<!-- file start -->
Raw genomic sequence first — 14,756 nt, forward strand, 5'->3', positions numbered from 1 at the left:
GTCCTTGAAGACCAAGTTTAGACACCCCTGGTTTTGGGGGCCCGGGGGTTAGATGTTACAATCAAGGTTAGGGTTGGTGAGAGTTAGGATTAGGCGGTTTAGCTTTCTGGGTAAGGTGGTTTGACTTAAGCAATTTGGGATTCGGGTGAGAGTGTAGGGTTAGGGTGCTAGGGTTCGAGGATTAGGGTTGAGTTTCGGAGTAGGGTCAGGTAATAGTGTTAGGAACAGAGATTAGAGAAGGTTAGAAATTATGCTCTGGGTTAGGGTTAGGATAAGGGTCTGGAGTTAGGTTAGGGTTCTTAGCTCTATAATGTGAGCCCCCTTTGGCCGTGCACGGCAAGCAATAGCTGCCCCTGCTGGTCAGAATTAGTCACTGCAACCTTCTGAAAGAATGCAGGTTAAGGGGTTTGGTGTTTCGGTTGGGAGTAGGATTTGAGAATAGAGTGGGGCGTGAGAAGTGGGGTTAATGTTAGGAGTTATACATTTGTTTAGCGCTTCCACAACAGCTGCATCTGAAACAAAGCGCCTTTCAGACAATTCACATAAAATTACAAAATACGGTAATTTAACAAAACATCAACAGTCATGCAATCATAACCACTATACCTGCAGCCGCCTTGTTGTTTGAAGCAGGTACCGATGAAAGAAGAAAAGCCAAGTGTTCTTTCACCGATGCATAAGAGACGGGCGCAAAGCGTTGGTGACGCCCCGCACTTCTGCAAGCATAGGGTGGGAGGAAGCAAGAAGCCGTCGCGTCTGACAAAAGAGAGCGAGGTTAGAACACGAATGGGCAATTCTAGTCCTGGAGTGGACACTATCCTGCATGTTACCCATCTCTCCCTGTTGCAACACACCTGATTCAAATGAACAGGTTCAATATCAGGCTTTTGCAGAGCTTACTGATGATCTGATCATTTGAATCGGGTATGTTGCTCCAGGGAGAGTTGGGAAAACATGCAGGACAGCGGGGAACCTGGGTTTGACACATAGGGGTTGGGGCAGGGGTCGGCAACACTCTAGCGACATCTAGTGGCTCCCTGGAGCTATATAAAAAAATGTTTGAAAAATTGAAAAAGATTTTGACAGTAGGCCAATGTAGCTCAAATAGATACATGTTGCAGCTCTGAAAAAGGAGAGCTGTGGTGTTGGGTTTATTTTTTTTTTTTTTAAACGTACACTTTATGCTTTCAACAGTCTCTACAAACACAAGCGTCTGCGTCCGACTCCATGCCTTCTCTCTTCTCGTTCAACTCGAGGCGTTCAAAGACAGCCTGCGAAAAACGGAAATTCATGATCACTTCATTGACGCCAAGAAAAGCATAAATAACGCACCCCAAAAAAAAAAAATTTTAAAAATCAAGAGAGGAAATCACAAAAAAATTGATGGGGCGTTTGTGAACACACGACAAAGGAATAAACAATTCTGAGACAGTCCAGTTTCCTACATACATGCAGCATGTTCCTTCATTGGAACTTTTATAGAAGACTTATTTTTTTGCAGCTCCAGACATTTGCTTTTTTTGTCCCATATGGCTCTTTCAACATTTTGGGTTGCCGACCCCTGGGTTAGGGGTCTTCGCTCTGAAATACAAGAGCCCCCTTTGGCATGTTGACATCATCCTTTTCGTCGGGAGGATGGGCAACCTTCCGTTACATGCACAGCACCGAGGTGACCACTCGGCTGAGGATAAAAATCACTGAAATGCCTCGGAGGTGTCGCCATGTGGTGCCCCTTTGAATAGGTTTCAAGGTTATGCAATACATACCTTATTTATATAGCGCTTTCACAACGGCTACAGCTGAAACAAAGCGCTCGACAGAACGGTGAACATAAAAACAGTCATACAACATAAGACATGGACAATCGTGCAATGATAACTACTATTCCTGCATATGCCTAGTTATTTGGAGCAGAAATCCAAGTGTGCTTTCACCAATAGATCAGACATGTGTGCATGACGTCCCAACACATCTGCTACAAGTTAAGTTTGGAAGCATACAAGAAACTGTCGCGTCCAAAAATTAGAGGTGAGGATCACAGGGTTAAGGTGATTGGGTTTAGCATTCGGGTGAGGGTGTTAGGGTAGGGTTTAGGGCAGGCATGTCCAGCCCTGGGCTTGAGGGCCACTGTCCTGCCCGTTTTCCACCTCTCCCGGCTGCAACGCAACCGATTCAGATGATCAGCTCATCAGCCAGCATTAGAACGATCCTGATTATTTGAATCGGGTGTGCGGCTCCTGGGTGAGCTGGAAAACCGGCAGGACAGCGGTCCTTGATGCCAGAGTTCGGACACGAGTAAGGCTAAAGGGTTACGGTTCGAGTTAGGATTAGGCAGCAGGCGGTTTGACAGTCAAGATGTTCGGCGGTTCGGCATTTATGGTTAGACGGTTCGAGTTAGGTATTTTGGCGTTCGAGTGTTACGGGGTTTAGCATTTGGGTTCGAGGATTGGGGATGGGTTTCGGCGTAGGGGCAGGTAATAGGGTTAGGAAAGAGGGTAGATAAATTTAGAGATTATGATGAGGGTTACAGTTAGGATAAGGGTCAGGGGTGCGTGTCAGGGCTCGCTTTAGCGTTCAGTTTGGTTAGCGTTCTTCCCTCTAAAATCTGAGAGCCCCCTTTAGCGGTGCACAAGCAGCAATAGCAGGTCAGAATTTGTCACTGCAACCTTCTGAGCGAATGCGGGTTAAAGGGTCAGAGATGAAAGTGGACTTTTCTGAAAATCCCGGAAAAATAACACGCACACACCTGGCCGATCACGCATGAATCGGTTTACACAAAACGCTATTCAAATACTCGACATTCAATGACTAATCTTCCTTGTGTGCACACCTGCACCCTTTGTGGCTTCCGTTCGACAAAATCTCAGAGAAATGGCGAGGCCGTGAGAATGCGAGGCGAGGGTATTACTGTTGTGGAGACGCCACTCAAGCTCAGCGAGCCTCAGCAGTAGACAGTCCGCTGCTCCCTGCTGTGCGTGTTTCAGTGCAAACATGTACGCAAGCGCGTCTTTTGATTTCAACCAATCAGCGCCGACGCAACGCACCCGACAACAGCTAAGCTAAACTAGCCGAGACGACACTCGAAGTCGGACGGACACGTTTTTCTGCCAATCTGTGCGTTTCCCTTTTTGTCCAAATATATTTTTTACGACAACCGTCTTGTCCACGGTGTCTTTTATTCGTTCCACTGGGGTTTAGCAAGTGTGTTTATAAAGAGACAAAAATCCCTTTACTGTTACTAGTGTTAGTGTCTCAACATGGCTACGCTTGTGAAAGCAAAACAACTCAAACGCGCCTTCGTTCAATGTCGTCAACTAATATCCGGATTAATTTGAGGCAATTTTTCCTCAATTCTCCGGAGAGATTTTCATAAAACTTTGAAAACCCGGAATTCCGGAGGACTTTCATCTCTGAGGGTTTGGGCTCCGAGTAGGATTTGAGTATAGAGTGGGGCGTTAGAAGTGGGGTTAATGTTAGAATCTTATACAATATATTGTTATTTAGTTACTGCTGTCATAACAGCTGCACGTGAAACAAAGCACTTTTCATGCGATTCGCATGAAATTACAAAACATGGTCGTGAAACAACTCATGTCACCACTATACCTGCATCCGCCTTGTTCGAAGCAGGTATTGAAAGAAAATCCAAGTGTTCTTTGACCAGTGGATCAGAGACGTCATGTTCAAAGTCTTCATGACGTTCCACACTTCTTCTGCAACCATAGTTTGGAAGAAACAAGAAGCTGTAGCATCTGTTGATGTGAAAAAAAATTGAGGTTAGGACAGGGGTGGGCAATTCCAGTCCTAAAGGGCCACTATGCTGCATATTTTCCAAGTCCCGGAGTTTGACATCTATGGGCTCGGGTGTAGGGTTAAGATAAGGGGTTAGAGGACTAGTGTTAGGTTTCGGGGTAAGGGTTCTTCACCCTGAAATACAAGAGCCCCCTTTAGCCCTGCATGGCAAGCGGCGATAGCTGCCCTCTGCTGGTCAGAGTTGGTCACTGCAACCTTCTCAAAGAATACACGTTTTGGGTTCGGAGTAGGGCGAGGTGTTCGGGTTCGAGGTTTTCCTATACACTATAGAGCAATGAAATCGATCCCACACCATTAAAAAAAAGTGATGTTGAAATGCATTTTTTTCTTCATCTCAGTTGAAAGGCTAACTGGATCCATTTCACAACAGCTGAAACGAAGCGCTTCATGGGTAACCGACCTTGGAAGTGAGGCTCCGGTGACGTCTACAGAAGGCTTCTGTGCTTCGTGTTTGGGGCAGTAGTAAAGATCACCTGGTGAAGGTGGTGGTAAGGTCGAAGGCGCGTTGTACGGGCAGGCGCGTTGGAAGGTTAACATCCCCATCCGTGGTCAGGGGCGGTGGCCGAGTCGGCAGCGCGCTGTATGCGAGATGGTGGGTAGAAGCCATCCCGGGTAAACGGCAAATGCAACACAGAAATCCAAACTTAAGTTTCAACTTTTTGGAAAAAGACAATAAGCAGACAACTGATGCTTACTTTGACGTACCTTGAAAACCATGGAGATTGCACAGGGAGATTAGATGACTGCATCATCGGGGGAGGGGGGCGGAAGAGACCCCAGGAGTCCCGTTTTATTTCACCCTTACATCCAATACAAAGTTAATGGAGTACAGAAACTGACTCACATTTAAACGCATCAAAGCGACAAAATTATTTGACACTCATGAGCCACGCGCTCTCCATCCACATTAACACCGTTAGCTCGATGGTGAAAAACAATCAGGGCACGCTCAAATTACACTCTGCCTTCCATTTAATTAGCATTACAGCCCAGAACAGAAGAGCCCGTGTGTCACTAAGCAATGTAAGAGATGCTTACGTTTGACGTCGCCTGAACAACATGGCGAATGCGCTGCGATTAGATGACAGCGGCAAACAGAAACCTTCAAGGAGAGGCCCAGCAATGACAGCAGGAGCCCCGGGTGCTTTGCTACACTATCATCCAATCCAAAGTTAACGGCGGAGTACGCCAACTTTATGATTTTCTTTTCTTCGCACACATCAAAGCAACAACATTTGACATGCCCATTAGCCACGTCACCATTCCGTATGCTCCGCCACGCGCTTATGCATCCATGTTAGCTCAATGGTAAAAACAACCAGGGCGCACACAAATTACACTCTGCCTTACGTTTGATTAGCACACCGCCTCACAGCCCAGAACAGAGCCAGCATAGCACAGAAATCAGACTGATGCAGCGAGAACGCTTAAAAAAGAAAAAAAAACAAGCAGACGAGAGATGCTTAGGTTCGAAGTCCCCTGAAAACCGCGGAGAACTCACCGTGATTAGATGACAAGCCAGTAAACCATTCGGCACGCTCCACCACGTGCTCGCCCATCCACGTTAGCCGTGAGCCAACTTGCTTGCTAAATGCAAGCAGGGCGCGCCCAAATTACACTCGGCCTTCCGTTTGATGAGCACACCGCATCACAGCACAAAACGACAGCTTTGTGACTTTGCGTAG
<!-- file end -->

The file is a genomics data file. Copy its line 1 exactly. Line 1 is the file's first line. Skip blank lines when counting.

Raw genomic sequence first — 14,756 nt, forward strand, 5'->3', positions numbered from 1 at the left: